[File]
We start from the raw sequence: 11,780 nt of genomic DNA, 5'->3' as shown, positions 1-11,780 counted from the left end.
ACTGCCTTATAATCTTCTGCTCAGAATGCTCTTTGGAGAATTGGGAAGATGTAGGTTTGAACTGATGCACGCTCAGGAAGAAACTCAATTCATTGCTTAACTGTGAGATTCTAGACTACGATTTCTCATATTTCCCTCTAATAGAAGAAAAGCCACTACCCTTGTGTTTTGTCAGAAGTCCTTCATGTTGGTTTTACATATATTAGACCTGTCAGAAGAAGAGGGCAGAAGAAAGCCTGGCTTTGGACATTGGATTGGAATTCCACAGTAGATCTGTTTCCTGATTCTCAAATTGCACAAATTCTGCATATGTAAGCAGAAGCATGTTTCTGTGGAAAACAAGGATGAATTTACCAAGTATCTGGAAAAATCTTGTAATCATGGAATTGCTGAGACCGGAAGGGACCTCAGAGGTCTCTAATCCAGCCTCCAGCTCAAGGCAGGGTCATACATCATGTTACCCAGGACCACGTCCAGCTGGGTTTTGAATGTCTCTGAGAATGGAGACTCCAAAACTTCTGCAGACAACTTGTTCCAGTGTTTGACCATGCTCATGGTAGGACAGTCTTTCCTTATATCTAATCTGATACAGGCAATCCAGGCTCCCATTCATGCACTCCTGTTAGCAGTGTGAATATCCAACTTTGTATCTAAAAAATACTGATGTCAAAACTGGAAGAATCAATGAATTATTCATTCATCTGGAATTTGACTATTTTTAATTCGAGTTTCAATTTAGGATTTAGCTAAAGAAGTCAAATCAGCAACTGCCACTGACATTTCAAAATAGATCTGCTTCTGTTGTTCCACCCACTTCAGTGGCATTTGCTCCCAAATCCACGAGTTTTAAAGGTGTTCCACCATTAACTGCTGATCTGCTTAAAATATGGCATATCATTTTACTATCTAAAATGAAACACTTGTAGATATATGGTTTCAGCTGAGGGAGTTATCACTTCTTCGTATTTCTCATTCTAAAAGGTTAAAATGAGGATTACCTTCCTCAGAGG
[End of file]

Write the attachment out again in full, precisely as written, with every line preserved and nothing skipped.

We start from the raw sequence: 11,780 nt of genomic DNA, 5'->3' as shown, positions 1-11,780 counted from the left end.
ACTGCCTTATAATCTTCTGCTCAGAATGCTCTTTGGAGAATTGGGAAGATGTAGGTTTGAACTGATGCACGCTCAGGAAGAAACTCAATTCATTGCTTAACTGTGAGATTCTAGACTACGATTTCTCATATTTCCCTCTAATAGAAGAAAAGCCACTACCCTTGTGTTTTGTCAGAAGTCCTTCATGTTGGTTTTACATATATTAGACCTGTCAGAAGAAGAGGGCAGAAGAAAGCCTGGCTTTGGACATTGGATTGGAATTCCACAGTAGATCTGTTTCCTGATTCTCAAATTGCACAAATTCTGCATATGTAAGCAGAAGCATGTTTCTGTGGAAAACAAGGATGAATTTACCAAGTATCTGGAAAAATCTTGTAATCATGGAATTGCTGAGACCGGAAGGGACCTCAGAGGTCTCTAATCCAGCCTCCAGCTCAAGGCAGGGTCATACATCATGTTACCCAGGACCACGTCCAGCTGGGTTTTGAATGTCTCTGAGAATGGAGACTCCAAAACTTCTGCAGACAACTTGTTCCAGTGTTTGACCATGCTCATGGTAGGACAGTCTTTCCTTATATCTAATCTGATACAGGCAATCCAGGCTCCCATTCATGCACTCCTGTTAGCAGTGTGAATATCCAACTTTGTATCTAAAAAATACTGATGTCAAAACTGGAAGAATCAATGAATTATTCATTCATCTGGAATTTGACTATTTTTAATTCGAGTTTCAATTTAGGATTTAGCTAAAGAAGTCAAATCAGCAACTGCCACTGACATTTCAAAATAGATCTGCTTCTGTTGTTCCACCCACTTCAGTGGCATTTGCTCCCAAATCCACGAGTTTTAAAGGTGTTCCACCATTAACTGCTGATCTGCTTAAAATATGGCATATCATTTTACTATCTAAAATGAAACACTTGTAGATATATGGTTTCAGCTGAGGGAGTTATCACTTCTTCGTATTTCTCATTCTAAAAGGTTAAAATGAGGATTACCTTCCTCAGAGG